Our business is largely dependent on the personal efforts and abilities of highly skilled executive, technical, managerial, merchandising, marketing, and call center personnel. Competition for such personnel is intense, and we cannot assure that we will be successful in attracting and retaining such personnel. The loss of any key employee or our inability to attract or retain other qualified employees could harm our business and results of operations.
As a result of our international operations, we have foreign exchange risk.

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Our purchases of auto parts from our Asian suppliers are denominated in U.S. dollars; however, a change in the foreign currency exchange rates could impact our product costs over time. Our financial reporting currency is the U.S. dollar and changes in exchange rates significantly affect our reported results and consolidated trends. For example, if the U.S. dollar weakens year-over-year relative to currencies in our international locations, our consolidated gross profit and operating expenses would be higher than if currencies had remained constant. Similarly, our operating expenses in the Philippines are generally paid in Philippine Pesos, and as the exchange rate fluctuates, it could adversely impact our operating results.
If our product catalog database is stolen, misappropriated or damaged, or if a competitor is able to create a substantially similar catalog without infringing our rights, then we may lose an important competitive advantage.
We have invested significant resources and time to build and maintain our product catalog, which is maintained in the form of an electronic database, which maps SKUs to relevant product applications based on vehicle makes, models and years. We believe that our product catalog provides us with an important competitive advantage in both driving traffic to our websites and converting that traffic to revenue by enabling customers to quickly locate the products they require. We cannot assure you that we will be able to protect our product catalog from unauthorized copying or theft or that our product catalog will continue to operate adequately, without any technological challenges. In addition, it is possible that a competitor could develop a catalog or database that is similar to or more comprehensive than ours, without infringing our rights. In the event our product catalog is damaged or is stolen, copied or otherwise replicated to compete with us, whether lawfully or not, we may lose an important competitive advantage and our business could be harmed.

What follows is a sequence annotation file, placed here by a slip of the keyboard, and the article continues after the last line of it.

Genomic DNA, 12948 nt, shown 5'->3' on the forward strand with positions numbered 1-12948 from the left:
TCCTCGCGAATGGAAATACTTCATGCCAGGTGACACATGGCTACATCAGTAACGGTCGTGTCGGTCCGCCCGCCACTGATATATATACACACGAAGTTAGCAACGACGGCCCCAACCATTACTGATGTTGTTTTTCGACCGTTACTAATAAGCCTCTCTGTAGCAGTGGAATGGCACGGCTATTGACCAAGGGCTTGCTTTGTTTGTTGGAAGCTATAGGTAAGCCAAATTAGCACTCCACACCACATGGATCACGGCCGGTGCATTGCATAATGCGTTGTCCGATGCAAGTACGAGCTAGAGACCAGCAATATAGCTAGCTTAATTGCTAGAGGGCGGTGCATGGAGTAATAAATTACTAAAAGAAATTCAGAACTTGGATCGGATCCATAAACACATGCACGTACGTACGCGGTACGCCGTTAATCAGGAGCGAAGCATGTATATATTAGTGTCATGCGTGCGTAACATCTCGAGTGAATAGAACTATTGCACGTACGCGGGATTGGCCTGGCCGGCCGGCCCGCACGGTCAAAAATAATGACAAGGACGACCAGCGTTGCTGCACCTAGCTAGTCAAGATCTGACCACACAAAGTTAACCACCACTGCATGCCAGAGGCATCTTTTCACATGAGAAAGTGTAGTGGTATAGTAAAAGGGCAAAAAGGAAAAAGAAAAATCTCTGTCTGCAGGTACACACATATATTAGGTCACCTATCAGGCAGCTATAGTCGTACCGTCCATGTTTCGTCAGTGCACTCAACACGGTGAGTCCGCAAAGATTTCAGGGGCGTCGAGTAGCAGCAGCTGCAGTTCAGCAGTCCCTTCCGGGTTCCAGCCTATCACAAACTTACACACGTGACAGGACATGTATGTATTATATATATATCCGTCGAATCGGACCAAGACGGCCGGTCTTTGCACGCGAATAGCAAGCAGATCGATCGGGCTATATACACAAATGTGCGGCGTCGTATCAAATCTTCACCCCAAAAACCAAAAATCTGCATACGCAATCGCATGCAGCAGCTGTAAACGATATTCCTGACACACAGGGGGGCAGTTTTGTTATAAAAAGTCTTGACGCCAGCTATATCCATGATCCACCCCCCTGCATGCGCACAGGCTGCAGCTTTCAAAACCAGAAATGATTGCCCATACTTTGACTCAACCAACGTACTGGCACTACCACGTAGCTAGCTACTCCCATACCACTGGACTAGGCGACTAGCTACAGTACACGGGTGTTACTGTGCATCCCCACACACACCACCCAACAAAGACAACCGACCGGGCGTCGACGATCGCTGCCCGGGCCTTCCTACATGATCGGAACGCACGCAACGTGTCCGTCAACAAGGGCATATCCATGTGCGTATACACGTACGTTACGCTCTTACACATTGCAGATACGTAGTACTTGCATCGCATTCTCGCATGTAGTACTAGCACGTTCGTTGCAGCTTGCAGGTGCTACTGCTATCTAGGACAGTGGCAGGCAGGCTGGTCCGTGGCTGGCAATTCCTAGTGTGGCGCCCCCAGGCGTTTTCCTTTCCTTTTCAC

Our e-commerce system is dependent on open-source software, which exposes us to uncertainty and potential liability.
We utilize open-source software such as Linux, Apache, MySQL, PHP, Fedora and Perl throughout our web properties and supporting infrastructure although we have created proprietary programs. Open-source software is maintained and upgraded by a general community of software developers under various open-source licenses, including the GNU General Public License (“GPL”). These developers are under no obligation to maintain, enhance or provide any fixes or updates to this software in the future. Additionally, under the terms of the GPL and other open-source licenses, we may be forced to release to the public source-code internally developed by us pursuant to such licenses. Furthermore, if any of these developers contribute any code of others to any of the software that we use, we may be exposed to claims and liability for intellectual property infringement. A number of lawsuits are currently pending against third parties over the ownership rights to the various components within some open-source software that we use. If the outcome of these lawsuits is unfavorable, we may be held liable for intellectual property infringement based on our use of these open-source software components. We may also be forced to implement changes to the code-base for this software or replace this software with internally developed or commercially licensed software.
System failures, including failures due to natural disasters or other catastrophic events, could prevent access to our websites, which could reduce our net sales and harm our reputation.
Our sales would decline and we could lose existing or potential customers if they are not able to access our websites or if our websites, transactions processing systems or network infrastructure do not perform to our customers’ satisfaction. Any Internet network interruptions or problems with our websites could:
prevent customers from accessing our websites;
reduce our ability to fulfill orders or bill customers;
reduce the number of products that we sell;
cause customer dissatisfaction; or
damage our brand and reputation.
We have experienced brief computer system interruptions in the past, and we believe they may continue to occur from time to time in the future. Our systems and operations are also vulnerable to damage or interruption from a number of sources, including a natural disaster or other catastrophic event such as an earthquake, typhoon, volcanic eruption, fire, flood, terrorist attack, computer viruses, power loss, telecommunications failure, physical and electronic break-ins and other similar events. For example, our headquarters and the majority of our infrastructure, including some of our servers, are located in Southern California, a seismically active region. We also maintain offshore and outsourced operations in the Philippines, an area that has been subjected to a typhoon and a volcanic eruption in the past. In addition, California has in the past experienced power outages as a result of limited electrical power supplies and due to recent fires in the southern part of the state. Such outages, natural disasters and similar events may recur in the future and could disrupt the operation of our business. Our technology infrastructure is also vulnerable to computer viruses, physical or electronic break-ins and similar disruptions. Although the critical portions of our systems are redundant and backup copies are maintained offsite, not all of our systems and data are fully